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Published: November 22nd 2019
Getting on the tren (train) hotel at 9:30 in the evening, there is confusion as to why it was mandated by the ticket seller that we each required our own dormitory. There are two bunk beds per room, and so between the two of us, we have four beds. Chris comes to visit my sleeper, and we enjoy a picnic. (bottle of wine, some clementine oranges and some cheese actually) Am thinking I’ll be put to sleep by the gentle motion of the train, but instead it is very rock and roll, as I am directly over the wheels.
Landing in Lisbon, PORTUGAL, the weather is warmer, and so some clothing can be shed. A nap is required. Being Sunday, all the shops are closed and it is a good time to wash clothes. At the laundry mart, Chris ends up assisting others with following directions, holding bags open to stuff dried clothes into, and providing a kiss on the cheek as they leave. A great job for him.
The sidewalks are created using broken ceramic tiles, and rather than being flat, there are many valleys and mounds in the walkways which are especially slippery when wet, or covered
in leaves. These stones are brutal on the feet.
Lisbon is one of the oldest cities in the world and during WWII, remained neutral with an open port. This provided a gateway for 100,000 refugees to flee Nazi Germany.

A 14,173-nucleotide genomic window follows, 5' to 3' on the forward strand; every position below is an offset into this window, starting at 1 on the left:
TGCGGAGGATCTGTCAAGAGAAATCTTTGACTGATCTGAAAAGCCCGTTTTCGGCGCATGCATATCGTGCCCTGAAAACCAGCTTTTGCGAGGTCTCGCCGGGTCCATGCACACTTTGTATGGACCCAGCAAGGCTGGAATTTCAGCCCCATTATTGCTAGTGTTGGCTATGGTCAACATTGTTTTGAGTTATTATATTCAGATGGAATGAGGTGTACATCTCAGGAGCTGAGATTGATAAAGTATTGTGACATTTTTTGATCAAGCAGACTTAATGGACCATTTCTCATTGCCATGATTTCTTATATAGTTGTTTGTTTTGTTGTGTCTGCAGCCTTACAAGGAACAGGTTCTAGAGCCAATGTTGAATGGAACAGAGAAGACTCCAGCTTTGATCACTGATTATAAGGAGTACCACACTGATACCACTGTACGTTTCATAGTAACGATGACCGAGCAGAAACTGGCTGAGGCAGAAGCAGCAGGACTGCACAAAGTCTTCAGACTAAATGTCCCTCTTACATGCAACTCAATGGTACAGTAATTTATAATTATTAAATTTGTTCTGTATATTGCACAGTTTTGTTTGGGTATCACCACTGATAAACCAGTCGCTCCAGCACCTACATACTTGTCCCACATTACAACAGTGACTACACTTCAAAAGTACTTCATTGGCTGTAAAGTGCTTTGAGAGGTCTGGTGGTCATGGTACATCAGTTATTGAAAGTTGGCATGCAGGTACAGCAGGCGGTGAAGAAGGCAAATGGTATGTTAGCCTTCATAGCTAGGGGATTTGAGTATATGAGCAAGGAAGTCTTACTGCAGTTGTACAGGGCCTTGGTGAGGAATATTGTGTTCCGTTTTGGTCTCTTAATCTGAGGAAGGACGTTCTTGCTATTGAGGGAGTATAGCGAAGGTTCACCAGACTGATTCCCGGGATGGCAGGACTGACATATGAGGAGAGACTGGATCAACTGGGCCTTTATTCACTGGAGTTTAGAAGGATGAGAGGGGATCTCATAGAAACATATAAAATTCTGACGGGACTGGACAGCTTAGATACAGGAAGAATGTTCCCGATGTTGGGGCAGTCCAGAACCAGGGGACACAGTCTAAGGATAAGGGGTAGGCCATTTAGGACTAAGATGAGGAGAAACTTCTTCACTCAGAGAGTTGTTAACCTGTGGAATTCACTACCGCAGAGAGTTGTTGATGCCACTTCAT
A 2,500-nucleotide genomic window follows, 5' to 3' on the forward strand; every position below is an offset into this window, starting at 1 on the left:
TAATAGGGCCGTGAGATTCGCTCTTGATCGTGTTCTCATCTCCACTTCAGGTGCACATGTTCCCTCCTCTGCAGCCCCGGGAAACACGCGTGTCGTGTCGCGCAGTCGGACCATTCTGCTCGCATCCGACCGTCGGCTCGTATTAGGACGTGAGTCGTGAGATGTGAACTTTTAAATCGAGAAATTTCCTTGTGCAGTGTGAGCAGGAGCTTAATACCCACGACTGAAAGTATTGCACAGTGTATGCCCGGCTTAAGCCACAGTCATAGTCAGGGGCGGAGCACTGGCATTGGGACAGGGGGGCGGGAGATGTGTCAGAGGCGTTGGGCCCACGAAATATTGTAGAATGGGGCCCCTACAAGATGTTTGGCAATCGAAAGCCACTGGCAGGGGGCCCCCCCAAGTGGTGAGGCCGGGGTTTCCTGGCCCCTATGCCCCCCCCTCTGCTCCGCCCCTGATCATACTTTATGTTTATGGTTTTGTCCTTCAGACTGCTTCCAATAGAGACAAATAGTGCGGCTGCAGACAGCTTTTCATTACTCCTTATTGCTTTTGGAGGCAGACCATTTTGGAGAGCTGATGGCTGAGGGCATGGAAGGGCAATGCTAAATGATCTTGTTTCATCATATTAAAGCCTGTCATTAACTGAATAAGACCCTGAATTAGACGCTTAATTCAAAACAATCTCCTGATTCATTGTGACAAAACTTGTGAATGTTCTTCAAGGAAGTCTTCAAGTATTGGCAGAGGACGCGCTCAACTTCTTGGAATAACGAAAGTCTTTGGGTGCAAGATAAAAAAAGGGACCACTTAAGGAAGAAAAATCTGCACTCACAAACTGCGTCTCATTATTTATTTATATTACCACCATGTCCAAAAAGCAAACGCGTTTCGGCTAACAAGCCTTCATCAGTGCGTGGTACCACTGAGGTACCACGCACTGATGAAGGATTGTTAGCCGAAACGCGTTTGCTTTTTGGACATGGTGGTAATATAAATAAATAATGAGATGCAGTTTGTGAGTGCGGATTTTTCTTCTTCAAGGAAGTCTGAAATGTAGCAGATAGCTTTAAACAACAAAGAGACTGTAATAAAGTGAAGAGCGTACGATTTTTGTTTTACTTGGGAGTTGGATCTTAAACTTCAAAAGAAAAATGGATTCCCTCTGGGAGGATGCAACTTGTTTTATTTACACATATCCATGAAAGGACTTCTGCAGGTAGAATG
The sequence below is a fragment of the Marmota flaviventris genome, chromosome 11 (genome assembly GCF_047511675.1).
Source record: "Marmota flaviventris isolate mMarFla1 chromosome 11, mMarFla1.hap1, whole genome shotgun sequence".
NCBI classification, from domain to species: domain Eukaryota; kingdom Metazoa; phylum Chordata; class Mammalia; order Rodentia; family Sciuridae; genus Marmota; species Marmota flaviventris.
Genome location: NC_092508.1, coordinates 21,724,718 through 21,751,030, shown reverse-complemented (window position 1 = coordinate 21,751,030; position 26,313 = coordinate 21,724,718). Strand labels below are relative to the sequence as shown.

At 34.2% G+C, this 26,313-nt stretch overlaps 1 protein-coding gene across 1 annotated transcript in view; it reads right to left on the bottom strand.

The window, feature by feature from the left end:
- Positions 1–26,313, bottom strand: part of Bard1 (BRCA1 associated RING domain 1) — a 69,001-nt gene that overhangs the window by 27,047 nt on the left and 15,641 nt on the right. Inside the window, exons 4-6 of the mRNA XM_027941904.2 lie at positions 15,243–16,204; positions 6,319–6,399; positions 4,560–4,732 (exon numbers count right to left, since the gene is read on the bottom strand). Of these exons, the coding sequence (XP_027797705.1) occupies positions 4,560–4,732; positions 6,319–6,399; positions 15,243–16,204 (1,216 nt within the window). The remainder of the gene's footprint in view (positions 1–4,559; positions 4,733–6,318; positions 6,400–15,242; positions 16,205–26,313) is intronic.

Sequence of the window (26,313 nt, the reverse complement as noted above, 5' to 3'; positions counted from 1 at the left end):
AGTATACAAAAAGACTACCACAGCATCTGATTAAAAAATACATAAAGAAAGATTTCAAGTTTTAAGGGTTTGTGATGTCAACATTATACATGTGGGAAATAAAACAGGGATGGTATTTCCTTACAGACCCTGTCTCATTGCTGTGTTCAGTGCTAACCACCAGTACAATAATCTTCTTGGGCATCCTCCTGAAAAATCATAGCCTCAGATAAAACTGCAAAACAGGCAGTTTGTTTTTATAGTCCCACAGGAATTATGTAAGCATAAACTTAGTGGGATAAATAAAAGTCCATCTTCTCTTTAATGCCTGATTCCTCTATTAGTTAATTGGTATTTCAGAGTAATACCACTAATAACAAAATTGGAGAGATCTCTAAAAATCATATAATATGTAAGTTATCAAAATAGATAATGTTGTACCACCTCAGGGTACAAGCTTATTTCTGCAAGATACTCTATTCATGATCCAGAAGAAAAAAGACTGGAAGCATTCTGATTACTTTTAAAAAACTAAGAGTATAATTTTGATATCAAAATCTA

Portugal produces 50% of cork in the world. Other industries include textiles, oil, cement, and footwear. (Portugal Live)
The hotel manager recommends we travel to Sintra today as it is sunny. So, it is back on the train. This is a city full of palaces and castles. Of course there are long line ups to purchase tickets to view these beauties. Chris does not do lines well. Walking down one block, we meet a tour guide Mateo who offers to take us exactly where we want to go. Mateo is from Argentina so we discuss many things about life here versus life in Argentina. So glad we met Mateo, he also becomes more than a guide, he becomes our friend. Perfect.
Stopping in Pena Park, the smell is intense and pleasant as eucalyptus trees are prevalent. We see and touch a cork tree. Through the trees is the magnificent view of the Castle of the Moors revealing
an Islamic presence. The double military walls perched on mountain cliffs provide protection and insulate pathways. The image resembles a miniature version of the Wall of China.
One of the Seven Wonders of Portugal is the Pena Palace. Perched on top of the Sintra Mountains, this Romanticist Castle shimmers in the colours of yellow, red, and grey. Gorgeous.
Mateo returns us to the downtown core and we head to the restaurant for bacalhau (cod). Portugal has produced salt cod for 500 years. Time to head back to Lisbon. Sintra is a must see as it is very unique and historical.
Ciao Mateo, muchas gracias por todo!
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